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Taylor v. Superior Court of New Jersey

United States District Court, Third Circuit

October 22, 2013

MICHAEL TAYLOR, Petitioner,
v.
SUPERIOR COURT OF NEW JERSEY, et al., Respondents.

OPINION

ROBERT B. KUGLER, District Judge.

I. INTRODUCTION

Petitioner is a state inmate currently incarcerated at the South Woods State Prison in Bridgeton, New Jersey. He has filed a pro se petition for writ of habeas corpus pursuant to 28 U.S.C. § 2241.[1] The petition alleges that petitioner's constitutional rights were violated during the course of a civil suit he filed in the New Jersey Superior Court, Cape May County, whereby petitioner alleged a tortious breach of contract claim. For the following reasons, the habeas petition will be summarily dismissed without prejudice due to a lack of jurisdiction.

II. BACKGROUND

Petitioner states that he filed a civil suit in the New Jersey Superior Court which asserted a tortious breach of contract claim. He claims that he "served the defendant to the civil suit with the summons and complaint, along with a notice of motion to dismiss the defense of failure to state a claim." (Dkt. No. 1 at p. 1.) He then states that the Superior Court denied his motion without oral argument. Furthermore, the Superior Court subsequently granted defendant's motion to dismiss for failure to state a claim. Petitioner claims that he can avail himself of the option of setting aside the Superior Court's order due to fraud upon the court, "but on several occasions the Superior Court for Cape May County has refused to file the [p]etitioner's applications to proceed in forma pauperis." ( Id. ) Furthermore, petitioner states that the Superior Court violated his due process rights by denying his applications to proceed in forma pauperis in his other efforts to commence civil suits. Petitioner demands that a writ of habeas corpus issue so that his custody can be "inquired into, " and that he "be released from custody." ( See id. at p. 2.)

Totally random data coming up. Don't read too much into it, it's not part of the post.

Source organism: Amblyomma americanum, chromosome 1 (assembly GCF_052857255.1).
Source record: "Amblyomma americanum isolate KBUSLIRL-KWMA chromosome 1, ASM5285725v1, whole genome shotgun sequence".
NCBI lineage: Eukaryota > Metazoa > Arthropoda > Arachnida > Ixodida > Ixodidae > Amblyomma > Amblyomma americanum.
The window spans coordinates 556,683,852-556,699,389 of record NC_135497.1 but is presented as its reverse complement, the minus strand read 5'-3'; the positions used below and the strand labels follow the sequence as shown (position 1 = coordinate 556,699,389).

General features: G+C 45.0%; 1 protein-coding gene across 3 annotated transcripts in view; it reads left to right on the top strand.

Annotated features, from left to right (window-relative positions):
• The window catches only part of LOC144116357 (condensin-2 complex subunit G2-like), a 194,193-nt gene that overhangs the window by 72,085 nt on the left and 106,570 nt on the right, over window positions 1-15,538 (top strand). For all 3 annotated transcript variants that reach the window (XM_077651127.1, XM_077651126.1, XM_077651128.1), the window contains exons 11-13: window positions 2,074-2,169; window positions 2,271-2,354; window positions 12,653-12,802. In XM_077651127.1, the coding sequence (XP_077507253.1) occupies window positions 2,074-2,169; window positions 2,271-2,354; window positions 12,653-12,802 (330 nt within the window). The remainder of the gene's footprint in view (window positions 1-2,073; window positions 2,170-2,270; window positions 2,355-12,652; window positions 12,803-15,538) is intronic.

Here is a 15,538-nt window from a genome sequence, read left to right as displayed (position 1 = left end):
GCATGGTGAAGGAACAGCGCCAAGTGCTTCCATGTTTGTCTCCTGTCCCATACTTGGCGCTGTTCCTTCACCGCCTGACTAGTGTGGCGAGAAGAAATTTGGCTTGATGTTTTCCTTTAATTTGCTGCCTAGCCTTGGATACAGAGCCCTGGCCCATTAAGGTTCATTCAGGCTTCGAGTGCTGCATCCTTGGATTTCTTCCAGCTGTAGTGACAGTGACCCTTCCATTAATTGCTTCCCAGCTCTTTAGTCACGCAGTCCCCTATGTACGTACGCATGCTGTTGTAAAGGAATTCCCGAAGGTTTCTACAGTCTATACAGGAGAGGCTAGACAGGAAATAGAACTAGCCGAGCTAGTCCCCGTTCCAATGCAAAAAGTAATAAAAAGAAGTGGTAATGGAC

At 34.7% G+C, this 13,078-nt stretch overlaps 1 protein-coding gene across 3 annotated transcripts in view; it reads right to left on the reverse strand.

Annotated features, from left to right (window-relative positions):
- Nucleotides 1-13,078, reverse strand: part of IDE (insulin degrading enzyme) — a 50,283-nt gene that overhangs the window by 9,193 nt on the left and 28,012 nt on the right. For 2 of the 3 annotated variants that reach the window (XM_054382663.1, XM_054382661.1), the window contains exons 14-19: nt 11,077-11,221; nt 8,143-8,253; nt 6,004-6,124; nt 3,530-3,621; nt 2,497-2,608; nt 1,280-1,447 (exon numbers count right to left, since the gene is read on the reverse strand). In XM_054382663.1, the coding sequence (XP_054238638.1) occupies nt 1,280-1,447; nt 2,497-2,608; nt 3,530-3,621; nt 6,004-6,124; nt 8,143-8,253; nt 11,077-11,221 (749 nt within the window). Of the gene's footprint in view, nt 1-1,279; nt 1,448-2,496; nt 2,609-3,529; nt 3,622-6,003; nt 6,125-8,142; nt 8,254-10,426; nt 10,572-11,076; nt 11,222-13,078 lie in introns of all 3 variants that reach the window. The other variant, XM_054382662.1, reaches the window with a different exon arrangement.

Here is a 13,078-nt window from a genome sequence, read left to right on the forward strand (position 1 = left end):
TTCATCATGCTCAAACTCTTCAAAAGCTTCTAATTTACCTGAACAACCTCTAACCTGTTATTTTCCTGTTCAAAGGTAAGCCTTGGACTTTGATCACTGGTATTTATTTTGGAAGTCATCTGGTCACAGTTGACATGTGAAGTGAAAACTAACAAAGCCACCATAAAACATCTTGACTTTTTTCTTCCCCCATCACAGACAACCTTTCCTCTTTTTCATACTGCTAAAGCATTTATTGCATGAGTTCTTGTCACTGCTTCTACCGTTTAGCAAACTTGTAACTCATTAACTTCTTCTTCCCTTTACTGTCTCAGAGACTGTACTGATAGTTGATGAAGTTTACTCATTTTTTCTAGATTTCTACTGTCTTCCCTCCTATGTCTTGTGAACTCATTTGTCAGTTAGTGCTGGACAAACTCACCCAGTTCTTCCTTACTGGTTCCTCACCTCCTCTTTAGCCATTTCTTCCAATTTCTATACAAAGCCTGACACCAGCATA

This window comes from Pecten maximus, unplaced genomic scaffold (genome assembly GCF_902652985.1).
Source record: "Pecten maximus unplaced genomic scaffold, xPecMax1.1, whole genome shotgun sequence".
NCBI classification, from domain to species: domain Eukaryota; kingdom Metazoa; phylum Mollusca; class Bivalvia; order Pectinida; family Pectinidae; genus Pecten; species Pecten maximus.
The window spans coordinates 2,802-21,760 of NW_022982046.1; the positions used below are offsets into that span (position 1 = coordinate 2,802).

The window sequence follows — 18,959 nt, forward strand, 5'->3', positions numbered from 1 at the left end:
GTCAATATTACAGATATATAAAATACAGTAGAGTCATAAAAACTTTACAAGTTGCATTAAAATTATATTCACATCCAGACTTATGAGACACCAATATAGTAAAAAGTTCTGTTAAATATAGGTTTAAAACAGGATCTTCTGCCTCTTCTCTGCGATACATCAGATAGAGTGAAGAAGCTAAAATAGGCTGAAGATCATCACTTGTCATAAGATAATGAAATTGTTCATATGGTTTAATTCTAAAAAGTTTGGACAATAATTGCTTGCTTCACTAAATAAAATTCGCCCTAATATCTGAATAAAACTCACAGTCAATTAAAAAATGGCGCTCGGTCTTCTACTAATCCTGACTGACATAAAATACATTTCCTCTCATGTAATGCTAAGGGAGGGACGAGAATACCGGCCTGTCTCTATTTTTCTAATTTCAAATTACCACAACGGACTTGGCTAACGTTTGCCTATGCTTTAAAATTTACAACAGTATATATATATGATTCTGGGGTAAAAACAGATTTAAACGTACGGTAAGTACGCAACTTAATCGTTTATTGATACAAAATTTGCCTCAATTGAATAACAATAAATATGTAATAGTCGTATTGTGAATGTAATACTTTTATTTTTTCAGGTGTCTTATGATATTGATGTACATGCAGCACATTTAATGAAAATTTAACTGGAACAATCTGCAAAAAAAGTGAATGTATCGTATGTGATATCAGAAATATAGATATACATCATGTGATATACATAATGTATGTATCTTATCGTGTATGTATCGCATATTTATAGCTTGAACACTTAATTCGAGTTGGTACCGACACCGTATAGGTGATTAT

III. STANDARD FOR SUA SPONTE DISMISSAL

With respect to screening the instant petition, 28 U.S.C. § 2243 provides in relevant part:

A court, justice or judge entertaining an application for a writ of habeas corpus shall forthwith award the writ or issue an order directing the respondent to show cause why the writ should not be granted, unless it appears from the application that the applicant or person detained is not entitled thereto.

As petitioner is proceeding pro se, his petition is held to less stringent standards than those pleadings drafted by lawyers. See Rainey v. Varner, 603 F.3d 189, 198 (3d Cir. 2010) ("It is the policy of the courts to give a liberal construction to pro se habeas petitions.") (internal quotation marks and citation omitted); United States v. Otero, 502 F.3d 331, 334 (3d Cir. 2007) ("[W]e construe pro se pleadings liberally.") (citing Haines v. Kerner, 404 U.S. 519, 520 (1972)). Nevertheless, "a district court is authorized to dismiss a [habeas] petition summarily when it plainly appears from the face of the petition and any exhibits annexed to it that the petitioner is not entitled to relief in the district court[.]" Lonchar v. Thomas, 517 U.S. 314, 320 (1996).

IV. DISCUSSION